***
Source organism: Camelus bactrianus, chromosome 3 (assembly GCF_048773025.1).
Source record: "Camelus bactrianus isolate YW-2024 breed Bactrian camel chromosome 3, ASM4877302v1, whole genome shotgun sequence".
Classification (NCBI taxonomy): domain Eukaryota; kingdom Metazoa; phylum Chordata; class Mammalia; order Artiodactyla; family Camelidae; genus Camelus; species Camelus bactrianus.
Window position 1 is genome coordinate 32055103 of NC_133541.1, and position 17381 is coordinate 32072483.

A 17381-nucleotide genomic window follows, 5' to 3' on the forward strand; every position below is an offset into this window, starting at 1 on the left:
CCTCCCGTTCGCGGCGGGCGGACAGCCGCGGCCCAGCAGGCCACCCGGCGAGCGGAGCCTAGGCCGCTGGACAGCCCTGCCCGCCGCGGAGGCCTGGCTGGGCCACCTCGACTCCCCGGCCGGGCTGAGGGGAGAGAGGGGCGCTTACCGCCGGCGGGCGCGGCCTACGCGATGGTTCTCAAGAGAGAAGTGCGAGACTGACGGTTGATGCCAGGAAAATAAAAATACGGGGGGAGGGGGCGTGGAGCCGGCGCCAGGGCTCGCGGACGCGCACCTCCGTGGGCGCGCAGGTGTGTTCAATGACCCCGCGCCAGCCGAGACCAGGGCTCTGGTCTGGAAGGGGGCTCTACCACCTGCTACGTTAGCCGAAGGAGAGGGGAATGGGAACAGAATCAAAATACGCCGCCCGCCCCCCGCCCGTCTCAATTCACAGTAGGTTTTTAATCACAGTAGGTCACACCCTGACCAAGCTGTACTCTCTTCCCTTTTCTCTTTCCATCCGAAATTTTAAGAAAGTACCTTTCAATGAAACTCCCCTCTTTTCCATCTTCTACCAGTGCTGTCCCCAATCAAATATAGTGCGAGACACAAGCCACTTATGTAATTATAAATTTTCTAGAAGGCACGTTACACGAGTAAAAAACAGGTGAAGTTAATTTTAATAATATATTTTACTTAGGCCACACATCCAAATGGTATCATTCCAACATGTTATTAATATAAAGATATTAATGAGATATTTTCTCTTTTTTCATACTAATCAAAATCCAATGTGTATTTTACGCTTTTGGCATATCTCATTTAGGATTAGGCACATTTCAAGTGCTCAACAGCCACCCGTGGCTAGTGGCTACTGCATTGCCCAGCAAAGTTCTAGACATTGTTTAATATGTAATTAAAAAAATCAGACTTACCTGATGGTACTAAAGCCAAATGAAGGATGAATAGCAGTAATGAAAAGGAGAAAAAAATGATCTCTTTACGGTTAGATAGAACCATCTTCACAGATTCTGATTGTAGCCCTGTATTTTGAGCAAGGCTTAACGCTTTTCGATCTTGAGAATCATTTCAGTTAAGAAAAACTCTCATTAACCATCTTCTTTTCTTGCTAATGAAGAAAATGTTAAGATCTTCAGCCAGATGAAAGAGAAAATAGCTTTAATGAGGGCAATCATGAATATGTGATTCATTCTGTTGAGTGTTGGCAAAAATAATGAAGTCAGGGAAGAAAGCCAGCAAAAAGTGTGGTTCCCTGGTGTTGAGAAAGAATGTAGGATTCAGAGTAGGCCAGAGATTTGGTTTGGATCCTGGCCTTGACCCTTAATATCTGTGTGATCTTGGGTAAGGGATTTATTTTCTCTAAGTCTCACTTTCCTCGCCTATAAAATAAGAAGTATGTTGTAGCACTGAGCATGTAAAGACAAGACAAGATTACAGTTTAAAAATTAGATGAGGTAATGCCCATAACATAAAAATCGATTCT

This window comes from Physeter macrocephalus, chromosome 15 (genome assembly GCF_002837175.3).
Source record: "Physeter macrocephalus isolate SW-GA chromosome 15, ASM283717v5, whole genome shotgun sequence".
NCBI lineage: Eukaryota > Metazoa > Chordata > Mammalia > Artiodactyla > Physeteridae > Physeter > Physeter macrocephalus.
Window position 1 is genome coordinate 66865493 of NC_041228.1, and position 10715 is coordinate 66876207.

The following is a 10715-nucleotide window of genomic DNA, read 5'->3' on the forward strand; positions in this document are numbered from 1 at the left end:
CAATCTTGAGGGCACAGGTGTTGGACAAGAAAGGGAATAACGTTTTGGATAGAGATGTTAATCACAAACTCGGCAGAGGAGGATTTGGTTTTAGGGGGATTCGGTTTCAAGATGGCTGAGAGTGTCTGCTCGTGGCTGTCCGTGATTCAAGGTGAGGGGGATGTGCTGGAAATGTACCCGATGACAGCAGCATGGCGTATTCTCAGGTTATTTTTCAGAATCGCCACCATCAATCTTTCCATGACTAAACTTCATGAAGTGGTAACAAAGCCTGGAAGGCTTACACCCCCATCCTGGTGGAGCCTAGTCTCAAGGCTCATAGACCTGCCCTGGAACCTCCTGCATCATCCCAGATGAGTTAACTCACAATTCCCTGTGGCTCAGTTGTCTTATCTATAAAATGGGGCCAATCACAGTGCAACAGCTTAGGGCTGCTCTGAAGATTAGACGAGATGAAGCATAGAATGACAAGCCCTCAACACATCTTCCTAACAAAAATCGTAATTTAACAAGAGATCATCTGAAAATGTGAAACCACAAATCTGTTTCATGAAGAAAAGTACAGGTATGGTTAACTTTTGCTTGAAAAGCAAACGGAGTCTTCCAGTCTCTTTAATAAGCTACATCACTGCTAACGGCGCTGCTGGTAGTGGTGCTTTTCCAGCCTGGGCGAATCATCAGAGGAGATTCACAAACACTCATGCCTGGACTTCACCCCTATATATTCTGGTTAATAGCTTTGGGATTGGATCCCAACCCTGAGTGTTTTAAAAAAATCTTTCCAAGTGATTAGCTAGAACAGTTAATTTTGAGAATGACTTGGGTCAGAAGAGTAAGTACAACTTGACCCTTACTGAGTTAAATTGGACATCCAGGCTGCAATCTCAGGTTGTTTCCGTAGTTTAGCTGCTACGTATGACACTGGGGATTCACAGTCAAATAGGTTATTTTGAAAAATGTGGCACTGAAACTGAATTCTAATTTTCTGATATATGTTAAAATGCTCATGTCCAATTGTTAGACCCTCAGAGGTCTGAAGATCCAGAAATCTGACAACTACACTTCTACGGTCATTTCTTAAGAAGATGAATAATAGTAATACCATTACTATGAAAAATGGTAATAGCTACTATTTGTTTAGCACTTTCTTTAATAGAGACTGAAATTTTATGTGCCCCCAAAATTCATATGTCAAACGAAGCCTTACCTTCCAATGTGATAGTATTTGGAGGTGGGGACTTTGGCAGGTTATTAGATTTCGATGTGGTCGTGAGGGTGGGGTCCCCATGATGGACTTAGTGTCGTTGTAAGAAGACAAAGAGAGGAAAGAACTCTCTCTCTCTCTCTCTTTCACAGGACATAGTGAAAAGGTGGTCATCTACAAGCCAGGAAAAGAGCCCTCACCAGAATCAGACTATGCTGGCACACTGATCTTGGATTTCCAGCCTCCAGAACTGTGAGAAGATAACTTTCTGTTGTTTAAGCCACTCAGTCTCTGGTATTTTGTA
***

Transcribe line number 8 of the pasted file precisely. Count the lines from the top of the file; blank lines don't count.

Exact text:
Source record: "Physeter macrocephalus isolate SW-GA chromosome 15, ASM283717v5, whole genome shotgun sequence".